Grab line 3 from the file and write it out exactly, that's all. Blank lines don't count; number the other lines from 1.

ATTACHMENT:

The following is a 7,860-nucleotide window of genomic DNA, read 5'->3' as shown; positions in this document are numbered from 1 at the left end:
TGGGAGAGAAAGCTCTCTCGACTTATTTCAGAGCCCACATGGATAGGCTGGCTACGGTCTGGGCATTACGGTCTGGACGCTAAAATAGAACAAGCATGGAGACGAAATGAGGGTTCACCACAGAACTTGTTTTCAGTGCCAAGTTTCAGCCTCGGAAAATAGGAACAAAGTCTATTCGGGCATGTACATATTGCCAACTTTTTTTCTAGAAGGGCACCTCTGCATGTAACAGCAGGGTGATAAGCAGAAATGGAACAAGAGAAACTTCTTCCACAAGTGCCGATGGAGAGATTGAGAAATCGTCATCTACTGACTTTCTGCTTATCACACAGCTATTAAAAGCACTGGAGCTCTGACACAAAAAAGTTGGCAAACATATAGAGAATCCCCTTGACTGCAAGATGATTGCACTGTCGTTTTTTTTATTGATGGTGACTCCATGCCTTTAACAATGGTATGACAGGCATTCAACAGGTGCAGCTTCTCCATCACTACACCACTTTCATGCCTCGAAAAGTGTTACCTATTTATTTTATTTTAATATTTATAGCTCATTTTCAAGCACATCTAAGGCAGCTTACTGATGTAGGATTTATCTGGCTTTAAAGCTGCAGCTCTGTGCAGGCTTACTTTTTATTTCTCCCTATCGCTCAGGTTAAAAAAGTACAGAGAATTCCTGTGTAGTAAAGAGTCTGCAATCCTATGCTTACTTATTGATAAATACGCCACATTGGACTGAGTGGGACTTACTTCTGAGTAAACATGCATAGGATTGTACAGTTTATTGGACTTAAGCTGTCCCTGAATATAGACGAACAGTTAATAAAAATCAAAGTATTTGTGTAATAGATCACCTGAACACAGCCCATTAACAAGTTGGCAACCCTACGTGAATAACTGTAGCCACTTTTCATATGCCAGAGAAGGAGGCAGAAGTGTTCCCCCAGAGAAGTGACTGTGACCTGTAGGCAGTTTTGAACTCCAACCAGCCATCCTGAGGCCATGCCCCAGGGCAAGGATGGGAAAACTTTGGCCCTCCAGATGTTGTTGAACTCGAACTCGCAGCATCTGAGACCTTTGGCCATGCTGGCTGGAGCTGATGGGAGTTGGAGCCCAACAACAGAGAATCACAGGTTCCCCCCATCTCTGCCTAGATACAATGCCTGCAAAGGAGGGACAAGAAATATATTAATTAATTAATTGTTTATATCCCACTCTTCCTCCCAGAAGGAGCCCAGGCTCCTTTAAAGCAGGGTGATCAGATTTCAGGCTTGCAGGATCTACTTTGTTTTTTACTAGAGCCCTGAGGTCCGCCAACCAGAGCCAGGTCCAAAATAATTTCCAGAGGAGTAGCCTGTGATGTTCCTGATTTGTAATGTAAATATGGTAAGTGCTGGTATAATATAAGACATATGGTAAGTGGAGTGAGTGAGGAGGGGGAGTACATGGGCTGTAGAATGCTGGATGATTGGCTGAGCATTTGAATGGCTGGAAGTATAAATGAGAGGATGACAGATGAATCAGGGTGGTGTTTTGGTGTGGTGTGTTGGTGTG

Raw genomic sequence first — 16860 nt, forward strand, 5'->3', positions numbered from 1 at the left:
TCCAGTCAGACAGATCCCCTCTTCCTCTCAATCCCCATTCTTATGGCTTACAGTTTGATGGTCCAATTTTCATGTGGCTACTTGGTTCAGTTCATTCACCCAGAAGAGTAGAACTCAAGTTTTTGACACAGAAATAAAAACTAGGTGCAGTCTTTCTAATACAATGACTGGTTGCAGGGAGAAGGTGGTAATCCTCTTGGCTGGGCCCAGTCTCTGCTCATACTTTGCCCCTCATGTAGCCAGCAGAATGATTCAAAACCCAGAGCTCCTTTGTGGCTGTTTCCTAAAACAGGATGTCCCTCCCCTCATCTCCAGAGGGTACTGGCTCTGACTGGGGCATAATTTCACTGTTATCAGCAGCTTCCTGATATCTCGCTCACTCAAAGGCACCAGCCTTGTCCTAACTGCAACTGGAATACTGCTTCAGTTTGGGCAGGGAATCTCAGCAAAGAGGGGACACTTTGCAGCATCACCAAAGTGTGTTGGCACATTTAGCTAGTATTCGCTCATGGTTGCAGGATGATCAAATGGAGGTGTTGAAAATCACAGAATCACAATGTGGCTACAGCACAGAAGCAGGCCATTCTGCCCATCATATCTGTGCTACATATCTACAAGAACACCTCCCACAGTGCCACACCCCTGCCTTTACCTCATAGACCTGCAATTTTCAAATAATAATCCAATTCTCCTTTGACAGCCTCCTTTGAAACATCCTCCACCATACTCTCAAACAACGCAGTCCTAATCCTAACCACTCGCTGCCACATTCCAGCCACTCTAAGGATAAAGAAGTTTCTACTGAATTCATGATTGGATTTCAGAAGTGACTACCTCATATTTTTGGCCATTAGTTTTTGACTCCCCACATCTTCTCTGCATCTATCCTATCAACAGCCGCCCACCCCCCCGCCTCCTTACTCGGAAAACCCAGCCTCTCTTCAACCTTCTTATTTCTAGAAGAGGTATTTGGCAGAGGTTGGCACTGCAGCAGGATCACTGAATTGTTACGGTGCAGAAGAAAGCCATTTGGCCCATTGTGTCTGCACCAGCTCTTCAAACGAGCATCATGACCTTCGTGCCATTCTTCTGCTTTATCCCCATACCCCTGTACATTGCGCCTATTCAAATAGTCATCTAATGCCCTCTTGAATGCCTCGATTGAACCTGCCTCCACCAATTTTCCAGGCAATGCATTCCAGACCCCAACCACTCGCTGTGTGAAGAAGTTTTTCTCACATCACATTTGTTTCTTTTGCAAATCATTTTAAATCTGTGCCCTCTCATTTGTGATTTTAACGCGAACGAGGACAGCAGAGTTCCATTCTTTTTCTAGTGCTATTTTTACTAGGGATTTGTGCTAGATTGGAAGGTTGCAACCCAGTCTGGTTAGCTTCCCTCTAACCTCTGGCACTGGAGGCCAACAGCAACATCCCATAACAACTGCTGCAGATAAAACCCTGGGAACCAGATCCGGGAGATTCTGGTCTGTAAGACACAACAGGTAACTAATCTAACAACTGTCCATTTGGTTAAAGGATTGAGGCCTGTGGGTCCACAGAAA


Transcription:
Raw genomic sequence first — 16860 nt, forward strand, 5'->3', positions numbered from 1 at the left: